The Roland will do more, but to this point in time, I haven't needed to explore that.

Rich McCarthy


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Subject: RE: Help Omnidirectional Microphones. thanks
From: Fortunato
Date: 16 Aug 01 - 01:53 PM

Thanks, Rich. I thought the Boss stuff was solely for guitar effects. Good information.
,br>

For all interested, I asked for set/up sound check info for the Audio Technica 4033a/SM, largely because Rich mentioned the possible unfamiliarity problem on the road, from the folks at ProSoundWeb.com. Here is some of what I got. Largely they recommend the BAND'S familiarty with the mike. "The Sweet Spot":

(sic)Had the Del McCoury Band in last night. They have been using 2 4033s for the last year or so to widen the sound field, although they still mostly concentrate around one of the mikes. They don't use a seperate mike for the bass and there was PLENTY of bass.
The secret of the one mike deal is the band must be able to play loud without monitors.

How to set up/soundcheck? Set up one mike, notch out 3-4 feedback freqs, tweak the low end and set the level 3-5 db below feed back so it doesn't sound hollow. If it's not loud enough, get another band

(sic)I just did this in a small room (200 cap.) for a 5-piece bluegrass band (Jim & Jennie and the Pinetops). Used one 4033. The group played old radio style around the mic-stepping up to the mic for solos and accented parts. There's a definite chorecography the band needs to work out. (it ads to the "show" as well). Bcz of the small space we worked in, I got plenty of bass. He stood 4-5 feet back to one side and I got him fine (made a nice direct to CD board recording too.) On a larger stage, you will want to augment the single mic with a pair of overheads and a mic on the bass. The bass mic will allow you to high pass the main mic bcz your real problem freq. are gonna be in the 120-500Hz area.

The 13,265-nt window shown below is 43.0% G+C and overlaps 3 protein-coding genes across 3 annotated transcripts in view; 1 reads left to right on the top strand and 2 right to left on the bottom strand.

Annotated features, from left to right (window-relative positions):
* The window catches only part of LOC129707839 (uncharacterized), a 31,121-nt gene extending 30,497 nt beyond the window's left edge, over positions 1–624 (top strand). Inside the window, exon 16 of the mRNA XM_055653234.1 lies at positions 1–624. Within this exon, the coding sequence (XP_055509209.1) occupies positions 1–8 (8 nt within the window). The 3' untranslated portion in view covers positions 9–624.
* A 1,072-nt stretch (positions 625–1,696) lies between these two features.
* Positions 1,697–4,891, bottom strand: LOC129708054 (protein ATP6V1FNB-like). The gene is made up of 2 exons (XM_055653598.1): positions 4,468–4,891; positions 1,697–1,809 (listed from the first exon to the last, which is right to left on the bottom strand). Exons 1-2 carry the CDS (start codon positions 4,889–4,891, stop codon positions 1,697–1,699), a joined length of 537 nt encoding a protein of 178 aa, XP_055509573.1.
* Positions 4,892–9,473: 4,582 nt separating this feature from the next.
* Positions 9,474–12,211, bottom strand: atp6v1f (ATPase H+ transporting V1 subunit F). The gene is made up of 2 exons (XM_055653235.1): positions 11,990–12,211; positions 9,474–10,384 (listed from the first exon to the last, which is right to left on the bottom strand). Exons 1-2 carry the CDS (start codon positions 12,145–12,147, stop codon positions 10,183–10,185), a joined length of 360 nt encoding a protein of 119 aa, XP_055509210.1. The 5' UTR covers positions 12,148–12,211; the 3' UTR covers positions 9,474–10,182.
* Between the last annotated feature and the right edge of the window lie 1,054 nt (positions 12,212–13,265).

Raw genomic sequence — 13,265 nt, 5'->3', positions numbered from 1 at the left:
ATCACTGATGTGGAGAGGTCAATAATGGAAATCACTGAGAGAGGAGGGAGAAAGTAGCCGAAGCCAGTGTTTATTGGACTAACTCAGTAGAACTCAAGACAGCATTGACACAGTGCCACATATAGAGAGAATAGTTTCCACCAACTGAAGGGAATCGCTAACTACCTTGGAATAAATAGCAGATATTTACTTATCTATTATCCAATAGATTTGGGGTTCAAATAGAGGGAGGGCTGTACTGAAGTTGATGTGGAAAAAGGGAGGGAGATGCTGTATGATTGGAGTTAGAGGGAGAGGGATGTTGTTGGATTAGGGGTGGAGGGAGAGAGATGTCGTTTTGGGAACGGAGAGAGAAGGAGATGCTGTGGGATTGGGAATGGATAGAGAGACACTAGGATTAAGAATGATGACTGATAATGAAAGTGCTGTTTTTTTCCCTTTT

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Subject: RE: Help Omnidirectional Microphones. thanks
From: RichM
Date: 16 Aug 01 - 06:14 PM

Good advice, Fortunato.

I forgot to mention I run the Upright Bass into a separate input in the board, through a fishman pickup.

Choreography and positioning are really necessary too. Try not to hit your bandmates in the head with your instrument headstock as you move in and out!

Rich


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Subject: RE: Help Omnidirectional Microphones. thanks
From: Rick Fielding
Date: 17 Aug 01 - 12:52 AM

I've already got two 4033s on order. THANK YOU FOLKS again.

The Boss feedback device sounds great. Keep 'em comin' folks.

Rick


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Subject: RE: Help Omnidirectional Microphones. thanks
From: Fortunato
Date: 17 Aug 01 - 09:19 AM

Rick, I take it you were please with the 4033's performance? Any problems, or suggestions?

regards, Chance


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Subject: RE: Help Omnidirectional Microphones. thanks
From: Rick Fielding
Date: 17 Aug 01 - 11:56 AM

Nope Fort, haven't heard them yet. I made some phone calls to a couple of folks who ARE using them and got RAVE reviews, and that, combined with what I've been given here convinced me. 'Course I asked the music store, whether I could take them back the next day if they don't fill the bill and they said "sure". I'm gonna give them a try anyway.